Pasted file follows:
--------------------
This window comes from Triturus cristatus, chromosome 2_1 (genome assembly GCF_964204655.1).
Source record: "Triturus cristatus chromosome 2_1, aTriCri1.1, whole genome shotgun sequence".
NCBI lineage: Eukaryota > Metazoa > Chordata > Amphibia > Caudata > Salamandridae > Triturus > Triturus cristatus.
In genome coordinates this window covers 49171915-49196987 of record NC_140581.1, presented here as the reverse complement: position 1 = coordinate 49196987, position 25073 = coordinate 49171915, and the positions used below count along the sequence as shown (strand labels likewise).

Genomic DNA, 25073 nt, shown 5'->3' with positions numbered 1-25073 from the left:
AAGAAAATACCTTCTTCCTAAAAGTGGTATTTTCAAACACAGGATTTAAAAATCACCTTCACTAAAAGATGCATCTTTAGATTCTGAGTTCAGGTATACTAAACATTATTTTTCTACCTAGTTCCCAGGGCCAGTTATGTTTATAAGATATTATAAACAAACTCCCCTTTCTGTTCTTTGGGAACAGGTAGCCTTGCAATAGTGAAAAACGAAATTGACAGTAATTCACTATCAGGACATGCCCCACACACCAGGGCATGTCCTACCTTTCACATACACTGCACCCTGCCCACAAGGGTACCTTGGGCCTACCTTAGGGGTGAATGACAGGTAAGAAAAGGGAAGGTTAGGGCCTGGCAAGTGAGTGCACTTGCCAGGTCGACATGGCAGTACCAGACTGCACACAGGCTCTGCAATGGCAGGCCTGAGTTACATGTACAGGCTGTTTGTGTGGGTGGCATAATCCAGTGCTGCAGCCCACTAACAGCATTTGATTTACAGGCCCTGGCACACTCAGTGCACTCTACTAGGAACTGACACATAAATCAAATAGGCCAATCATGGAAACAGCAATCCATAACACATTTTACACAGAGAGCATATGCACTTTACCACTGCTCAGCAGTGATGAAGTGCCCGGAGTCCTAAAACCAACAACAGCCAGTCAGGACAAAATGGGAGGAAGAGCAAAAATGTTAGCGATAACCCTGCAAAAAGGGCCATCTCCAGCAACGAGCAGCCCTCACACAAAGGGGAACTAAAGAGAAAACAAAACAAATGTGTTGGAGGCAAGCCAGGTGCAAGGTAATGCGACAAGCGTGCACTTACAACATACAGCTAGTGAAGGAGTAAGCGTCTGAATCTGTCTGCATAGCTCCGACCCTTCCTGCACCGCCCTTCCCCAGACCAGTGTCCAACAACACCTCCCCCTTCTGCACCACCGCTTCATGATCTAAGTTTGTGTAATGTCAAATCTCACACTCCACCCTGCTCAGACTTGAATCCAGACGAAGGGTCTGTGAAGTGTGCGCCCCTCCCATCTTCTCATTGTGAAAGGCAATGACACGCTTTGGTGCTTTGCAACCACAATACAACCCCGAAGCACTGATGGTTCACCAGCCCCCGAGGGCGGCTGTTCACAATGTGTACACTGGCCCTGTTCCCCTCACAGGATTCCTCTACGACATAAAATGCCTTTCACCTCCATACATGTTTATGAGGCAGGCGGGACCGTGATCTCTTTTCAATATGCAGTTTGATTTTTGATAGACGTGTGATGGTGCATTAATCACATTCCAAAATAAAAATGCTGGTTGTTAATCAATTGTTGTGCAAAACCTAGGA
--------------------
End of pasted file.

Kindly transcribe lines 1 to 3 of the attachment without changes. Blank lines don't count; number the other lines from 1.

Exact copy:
This window comes from Triturus cristatus, chromosome 2_1 (genome assembly GCF_964204655.1).
Source record: "Triturus cristatus chromosome 2_1, aTriCri1.1, whole genome shotgun sequence".
NCBI lineage: Eukaryota > Metazoa > Chordata > Amphibia > Caudata > Salamandridae > Triturus > Triturus cristatus.